The Lottery Won’t Be Your Christmas Miracle

The Lottery Won't Be Your Christmas Miracle

Did you hear? The second largest jackpot in Nationwide Mega Millions history ($636M) will be drawn Tuesday night (Dec-17-2013). That’s about half of $1B. As it usually happens with the lottery, the bigger the prize, the more people get enticed to play.

This happens despite the enormous odds against winning. Recently the process has been altered to make it harder for anyone person to win. The odds have gone from 1 in 56 to 1 in 75.

This rush to play the lotto also happens in spite of the mostly terrible history of lottery winners. Winning a large amount of money can spell disaster for a person when they lack the wisdom to handle their finances in the right way.

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So, why do people still try the lottery? I think it’s because deep down, we all want a quick solution to our problems. We want to lose weight without the proper diet and exercise. We want a great relationship without putting in the time to get to know the other person.

In terms of money, we all want that Christmas miracle that will solve all of our financial problems. If we are honest, we all have thought about what we would do with $1M. Imagine having the opportunity of winning $636M.

Now, I don’t play the lottery because I think it’s a waste of money and time. If you are planning to buy a ticket, it’s your money. But I want you to think about something else while you wait for the drawing.

Instead of playing the almost impossible odds of the lottery, why don’t you decide what you could do to improve your financial situation?

  • If you want more income, what are you doing to make yourself more valuable at work? As someone has said, your salary increase will become effective when you become effective.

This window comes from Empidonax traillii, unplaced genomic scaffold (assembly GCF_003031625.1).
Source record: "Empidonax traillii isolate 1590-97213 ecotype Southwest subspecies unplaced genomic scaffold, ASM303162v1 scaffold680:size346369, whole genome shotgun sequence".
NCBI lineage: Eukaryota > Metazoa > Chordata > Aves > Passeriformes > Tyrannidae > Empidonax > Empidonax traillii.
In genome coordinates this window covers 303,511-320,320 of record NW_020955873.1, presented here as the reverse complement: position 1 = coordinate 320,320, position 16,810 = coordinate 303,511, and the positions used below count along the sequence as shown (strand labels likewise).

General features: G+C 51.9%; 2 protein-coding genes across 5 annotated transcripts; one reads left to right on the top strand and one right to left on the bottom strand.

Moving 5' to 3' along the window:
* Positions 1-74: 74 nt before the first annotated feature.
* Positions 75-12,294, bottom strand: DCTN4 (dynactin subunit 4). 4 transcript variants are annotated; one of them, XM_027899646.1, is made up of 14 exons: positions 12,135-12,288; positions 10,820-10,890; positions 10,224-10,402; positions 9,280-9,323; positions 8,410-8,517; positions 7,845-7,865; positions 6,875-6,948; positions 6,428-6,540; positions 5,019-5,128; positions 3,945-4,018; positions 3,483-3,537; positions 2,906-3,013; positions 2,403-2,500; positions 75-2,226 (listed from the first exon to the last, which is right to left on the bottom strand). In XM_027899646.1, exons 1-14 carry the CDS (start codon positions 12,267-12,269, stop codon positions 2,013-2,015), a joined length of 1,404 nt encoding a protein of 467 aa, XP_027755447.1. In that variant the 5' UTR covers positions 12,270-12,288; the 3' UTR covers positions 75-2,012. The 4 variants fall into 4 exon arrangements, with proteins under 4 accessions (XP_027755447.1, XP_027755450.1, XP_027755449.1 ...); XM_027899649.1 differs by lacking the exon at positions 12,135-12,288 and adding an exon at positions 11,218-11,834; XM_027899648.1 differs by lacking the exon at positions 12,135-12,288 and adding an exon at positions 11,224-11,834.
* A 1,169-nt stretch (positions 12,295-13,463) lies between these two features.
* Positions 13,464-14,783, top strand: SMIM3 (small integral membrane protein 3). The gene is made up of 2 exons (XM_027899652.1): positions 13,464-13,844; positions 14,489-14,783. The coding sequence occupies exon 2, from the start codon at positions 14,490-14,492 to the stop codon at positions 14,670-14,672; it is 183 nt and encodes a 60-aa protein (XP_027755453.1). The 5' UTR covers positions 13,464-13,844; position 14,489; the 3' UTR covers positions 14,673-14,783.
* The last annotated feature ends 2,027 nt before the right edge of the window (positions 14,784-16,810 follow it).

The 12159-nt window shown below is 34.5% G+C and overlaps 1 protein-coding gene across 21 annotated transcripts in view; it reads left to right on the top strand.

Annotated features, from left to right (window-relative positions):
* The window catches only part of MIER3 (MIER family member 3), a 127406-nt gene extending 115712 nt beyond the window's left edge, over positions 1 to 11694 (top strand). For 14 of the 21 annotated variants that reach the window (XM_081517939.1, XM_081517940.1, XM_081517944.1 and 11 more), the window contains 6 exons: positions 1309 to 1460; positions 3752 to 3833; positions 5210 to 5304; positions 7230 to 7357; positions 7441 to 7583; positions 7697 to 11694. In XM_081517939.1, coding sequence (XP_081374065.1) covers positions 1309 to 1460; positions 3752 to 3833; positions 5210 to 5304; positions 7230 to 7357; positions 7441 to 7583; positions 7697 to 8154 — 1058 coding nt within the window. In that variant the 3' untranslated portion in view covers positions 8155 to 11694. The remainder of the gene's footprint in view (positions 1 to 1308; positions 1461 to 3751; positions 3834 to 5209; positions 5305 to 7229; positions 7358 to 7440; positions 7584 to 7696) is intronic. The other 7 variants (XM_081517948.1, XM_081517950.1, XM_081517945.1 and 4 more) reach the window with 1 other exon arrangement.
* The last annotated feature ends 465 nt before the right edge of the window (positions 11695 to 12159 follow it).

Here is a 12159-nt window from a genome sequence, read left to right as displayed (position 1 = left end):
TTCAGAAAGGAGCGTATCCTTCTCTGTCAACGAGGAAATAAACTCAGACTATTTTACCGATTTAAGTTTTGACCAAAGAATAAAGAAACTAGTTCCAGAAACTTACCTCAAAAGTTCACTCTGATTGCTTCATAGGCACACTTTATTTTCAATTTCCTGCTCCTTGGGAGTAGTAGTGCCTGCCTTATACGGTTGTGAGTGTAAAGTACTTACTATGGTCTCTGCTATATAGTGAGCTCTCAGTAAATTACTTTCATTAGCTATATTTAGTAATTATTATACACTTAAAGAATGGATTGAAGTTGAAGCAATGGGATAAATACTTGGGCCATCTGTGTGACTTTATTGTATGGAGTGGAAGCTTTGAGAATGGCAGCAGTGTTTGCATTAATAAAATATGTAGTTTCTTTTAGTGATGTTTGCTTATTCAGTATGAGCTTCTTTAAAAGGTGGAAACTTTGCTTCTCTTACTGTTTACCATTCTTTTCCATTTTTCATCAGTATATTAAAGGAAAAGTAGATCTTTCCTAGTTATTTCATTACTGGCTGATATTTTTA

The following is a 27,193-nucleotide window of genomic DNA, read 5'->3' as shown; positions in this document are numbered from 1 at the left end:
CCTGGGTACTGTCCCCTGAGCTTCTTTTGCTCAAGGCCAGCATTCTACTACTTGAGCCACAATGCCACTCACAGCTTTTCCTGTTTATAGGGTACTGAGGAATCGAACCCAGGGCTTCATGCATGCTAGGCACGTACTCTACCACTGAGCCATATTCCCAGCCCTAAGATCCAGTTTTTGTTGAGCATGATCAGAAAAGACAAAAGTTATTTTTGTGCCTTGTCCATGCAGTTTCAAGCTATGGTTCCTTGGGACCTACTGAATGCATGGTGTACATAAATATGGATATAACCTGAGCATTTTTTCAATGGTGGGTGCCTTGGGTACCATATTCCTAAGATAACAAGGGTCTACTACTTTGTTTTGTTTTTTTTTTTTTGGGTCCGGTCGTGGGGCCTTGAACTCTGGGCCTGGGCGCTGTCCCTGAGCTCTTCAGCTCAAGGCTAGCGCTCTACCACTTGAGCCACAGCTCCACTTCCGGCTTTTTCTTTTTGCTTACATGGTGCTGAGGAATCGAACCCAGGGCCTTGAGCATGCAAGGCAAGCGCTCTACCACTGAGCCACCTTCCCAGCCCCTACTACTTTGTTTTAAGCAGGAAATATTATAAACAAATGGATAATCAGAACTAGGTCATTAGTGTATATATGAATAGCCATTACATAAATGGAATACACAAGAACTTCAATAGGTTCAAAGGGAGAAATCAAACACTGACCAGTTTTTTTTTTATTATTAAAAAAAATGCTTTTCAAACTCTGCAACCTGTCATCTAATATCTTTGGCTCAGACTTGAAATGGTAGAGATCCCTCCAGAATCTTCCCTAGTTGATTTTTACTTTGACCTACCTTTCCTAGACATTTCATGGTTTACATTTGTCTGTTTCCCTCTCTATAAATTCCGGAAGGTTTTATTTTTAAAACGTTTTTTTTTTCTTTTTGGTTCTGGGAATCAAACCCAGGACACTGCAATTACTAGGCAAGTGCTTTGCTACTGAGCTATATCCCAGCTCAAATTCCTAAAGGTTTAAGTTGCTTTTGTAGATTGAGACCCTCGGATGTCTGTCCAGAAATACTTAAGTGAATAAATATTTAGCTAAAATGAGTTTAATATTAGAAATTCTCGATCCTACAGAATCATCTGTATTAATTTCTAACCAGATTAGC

• If you don’t like your job, what are you doing to have a different career track 1 year from now, 3 years from now, 5 years from now?
  • If you need more knowledge, what books are you reading right now?
  • What are your money goals for 2014?

In essence, you can play the lottery and hope you hit the jackpot. Given the odds, it would be indeed a Christmas miracle.

But achieving financial success is not a matter of miracles. It involves determination, hard work, and persistence.

Question: What will you today to improve your financial situation for tomorrow?

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10 Goals for Your Money in 2014

10 Goals For Your Money in 2014Well here we are. It’s the last month of 2013. I want to be one of the very first to wish you a very Merry Christmas.

And before we get too busy with the hustle and bustle of the holiday season, let me ask you a question. How did you do with your money goals this year?

Yes, yes. I know I am meddling a little bit. By the way, I am asking myself that question as well. At the beginning of 2013 I set 4 specific goals for our finances this year. We are going to end up meeting 2 of them, getting close on a third one, and missing one completely.